Lula to travel to China and other weekly topics
The government should submit the new fiscal framework to Congress. On Wednesday, March 22, the Central Bank will decide on the basic interest rate. President Lula (PT) will travel to China, joined by ministers, legislators, and businessmen.
This week's Talking Points:
* Lula to travel to China
President Lula's (PT) trip to China fulfills his government's initial goal in the field of diplomacy to show Brazil's neutrality between the United States and China and to seek to benefit from the relationship with each country. But the world is more polarized than during Lula’s first two administrations, and Lula, even with his strong interest in foreign policy, needs to be attentive to details that are normally not taken into account by close advisors. These include growing tension between the US and China, technology, and positioning on the war in Ukraine.
* Ministerial volunteerism
In a meeting with ministers on Tuesday, March 14, President Lula stated that nothing should be announced publicly without first consulting with the Office of the Chief of Staff, led by Rui Costa (PT-BA). Since the beginning of their mandate, some ministers have announced measures without negotiating them internally.
* The PT and PL strategic committees
The choices made by the PT and PL in the distribution of the chairs of the thematic committees of the House reveal both of their strategies. The installation of these committees will bring conflicts involving the government and the opposition.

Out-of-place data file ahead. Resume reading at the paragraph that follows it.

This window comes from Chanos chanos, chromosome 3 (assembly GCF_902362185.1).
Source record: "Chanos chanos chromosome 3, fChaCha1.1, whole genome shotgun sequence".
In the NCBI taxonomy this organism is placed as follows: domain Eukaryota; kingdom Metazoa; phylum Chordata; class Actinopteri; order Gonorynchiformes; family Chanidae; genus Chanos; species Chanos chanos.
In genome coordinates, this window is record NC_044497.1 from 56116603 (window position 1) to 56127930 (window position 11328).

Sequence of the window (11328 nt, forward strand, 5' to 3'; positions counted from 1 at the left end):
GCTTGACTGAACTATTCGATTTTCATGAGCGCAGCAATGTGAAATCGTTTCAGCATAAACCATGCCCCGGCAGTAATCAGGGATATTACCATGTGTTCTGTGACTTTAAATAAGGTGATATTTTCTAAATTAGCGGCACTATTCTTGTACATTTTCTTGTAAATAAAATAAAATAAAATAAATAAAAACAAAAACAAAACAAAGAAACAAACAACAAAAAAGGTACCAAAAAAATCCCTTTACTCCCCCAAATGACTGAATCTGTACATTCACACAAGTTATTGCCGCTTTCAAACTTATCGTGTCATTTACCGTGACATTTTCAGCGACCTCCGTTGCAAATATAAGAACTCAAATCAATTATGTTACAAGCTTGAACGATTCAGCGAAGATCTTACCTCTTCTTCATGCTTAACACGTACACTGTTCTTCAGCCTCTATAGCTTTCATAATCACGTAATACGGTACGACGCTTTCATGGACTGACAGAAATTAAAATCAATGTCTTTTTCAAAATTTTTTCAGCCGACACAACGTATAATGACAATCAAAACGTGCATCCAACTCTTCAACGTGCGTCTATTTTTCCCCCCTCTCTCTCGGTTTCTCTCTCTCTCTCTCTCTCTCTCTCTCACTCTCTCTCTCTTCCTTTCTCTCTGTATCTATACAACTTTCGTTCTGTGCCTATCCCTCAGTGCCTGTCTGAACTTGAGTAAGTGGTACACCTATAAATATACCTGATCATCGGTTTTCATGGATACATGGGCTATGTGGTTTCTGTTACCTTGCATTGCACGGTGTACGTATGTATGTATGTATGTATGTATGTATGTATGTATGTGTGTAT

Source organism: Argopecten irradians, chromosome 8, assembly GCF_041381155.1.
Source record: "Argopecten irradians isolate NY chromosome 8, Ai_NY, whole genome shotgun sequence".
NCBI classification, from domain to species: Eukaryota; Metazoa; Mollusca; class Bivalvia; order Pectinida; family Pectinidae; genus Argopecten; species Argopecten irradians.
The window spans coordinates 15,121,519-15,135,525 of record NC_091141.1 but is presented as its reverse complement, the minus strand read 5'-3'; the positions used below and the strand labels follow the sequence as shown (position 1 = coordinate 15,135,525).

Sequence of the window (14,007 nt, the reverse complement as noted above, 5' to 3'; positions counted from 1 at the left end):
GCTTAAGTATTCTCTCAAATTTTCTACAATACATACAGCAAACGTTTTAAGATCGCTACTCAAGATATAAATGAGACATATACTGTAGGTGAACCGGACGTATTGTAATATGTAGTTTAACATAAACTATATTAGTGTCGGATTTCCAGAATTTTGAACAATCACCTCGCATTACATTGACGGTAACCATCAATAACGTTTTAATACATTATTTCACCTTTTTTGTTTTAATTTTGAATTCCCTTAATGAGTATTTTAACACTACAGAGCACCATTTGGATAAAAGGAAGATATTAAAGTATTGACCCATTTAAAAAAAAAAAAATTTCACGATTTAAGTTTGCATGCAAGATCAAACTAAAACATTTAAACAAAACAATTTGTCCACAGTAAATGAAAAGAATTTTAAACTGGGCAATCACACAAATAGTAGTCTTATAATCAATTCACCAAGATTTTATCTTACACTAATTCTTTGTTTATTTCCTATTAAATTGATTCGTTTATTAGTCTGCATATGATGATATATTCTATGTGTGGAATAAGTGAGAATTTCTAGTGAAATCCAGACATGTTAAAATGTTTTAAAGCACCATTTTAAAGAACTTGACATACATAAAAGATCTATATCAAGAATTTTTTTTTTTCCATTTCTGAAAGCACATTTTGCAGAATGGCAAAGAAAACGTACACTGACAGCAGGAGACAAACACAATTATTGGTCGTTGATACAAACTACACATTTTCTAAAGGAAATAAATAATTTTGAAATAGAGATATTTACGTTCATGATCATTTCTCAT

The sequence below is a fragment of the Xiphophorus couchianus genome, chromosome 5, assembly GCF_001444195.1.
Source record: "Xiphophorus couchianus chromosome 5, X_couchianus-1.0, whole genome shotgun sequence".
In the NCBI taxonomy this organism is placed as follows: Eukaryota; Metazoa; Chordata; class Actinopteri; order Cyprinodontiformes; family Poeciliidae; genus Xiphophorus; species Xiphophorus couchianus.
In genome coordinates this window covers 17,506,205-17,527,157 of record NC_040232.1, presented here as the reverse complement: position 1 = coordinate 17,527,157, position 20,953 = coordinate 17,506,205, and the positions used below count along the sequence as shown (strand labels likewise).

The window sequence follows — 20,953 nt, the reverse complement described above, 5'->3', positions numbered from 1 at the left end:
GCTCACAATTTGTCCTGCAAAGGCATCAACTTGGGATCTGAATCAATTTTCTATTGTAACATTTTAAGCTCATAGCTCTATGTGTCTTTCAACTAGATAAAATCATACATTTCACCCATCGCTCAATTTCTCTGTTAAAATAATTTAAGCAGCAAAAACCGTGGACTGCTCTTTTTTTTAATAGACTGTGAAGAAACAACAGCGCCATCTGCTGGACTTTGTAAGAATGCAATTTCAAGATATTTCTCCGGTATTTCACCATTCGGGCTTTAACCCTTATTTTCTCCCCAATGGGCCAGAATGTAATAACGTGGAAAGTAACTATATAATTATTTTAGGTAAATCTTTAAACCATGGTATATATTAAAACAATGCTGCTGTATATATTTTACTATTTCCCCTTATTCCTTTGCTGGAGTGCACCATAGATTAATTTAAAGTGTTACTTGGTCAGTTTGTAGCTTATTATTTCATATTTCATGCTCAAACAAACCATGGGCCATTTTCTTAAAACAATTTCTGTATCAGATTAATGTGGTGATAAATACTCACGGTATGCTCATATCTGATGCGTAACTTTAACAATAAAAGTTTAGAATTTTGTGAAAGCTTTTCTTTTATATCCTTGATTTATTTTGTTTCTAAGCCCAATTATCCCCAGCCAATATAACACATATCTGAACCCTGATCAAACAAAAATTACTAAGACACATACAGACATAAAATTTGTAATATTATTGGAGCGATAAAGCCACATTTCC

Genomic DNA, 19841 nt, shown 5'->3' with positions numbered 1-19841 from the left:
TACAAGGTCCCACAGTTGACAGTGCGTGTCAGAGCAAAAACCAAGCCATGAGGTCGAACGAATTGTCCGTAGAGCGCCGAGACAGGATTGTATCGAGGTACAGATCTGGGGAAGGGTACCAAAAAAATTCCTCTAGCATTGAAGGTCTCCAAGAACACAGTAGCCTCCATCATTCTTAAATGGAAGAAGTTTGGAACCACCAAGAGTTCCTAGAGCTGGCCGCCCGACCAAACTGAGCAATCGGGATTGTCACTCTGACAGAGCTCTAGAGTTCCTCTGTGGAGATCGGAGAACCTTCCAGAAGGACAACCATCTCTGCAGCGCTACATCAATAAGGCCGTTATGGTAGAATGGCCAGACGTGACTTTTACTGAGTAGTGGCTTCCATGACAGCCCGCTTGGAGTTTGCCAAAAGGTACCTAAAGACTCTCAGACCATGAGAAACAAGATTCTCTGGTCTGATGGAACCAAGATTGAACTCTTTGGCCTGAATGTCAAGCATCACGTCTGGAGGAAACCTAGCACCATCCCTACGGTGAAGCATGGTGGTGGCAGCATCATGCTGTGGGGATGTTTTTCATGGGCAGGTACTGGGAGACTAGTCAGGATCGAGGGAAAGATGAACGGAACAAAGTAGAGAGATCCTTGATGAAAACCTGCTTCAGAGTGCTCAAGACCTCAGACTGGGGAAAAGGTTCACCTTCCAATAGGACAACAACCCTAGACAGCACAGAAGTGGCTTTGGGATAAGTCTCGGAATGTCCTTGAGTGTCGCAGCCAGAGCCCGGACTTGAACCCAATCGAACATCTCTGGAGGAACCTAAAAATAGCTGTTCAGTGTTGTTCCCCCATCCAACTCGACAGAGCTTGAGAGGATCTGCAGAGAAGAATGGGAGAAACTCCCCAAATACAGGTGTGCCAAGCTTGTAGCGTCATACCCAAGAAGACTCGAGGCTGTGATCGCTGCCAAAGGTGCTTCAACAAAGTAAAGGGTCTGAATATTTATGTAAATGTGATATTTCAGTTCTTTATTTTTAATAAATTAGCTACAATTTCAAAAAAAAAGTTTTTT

* IPEC: Lula's government is approved by 41%
The poll conducted by the IPEC institute published on Sunday, March 19, points out that the Lula government has positive ratings (great/good) of 41%. This percentage is the same as in the FHC government (1995) in the same period, but lower than that recorded by the governments of Lula I (2003), Lula II (2007), and Dilma (2011).
* Lula's popularity in São Paulo, Rio de Janeiro and Belo Horizonte
Although Lula's positive ratings of around 40% indicate that the government has a relatively comfortable approval, a portion of public opinion is also very critical of the government, especially in the state capitals of the three largest states in the country. As a consequence of this resistance, the president's dependence on the Northeast, on the lower-income electorate, and on the inhabitants of the peripheries, is increasing.
* Analysis of MPs is halting the legislative agenda
In Congress, 25 provisional measures (MPs) are pending analysis, and the agenda remains blocked by the lack of agreement between the presidents of the House and the Senate on the procedure for processing these matters. This issue is back on the agenda, with the same conflicts between the House and the Senate; the government also has a strong interest in change.
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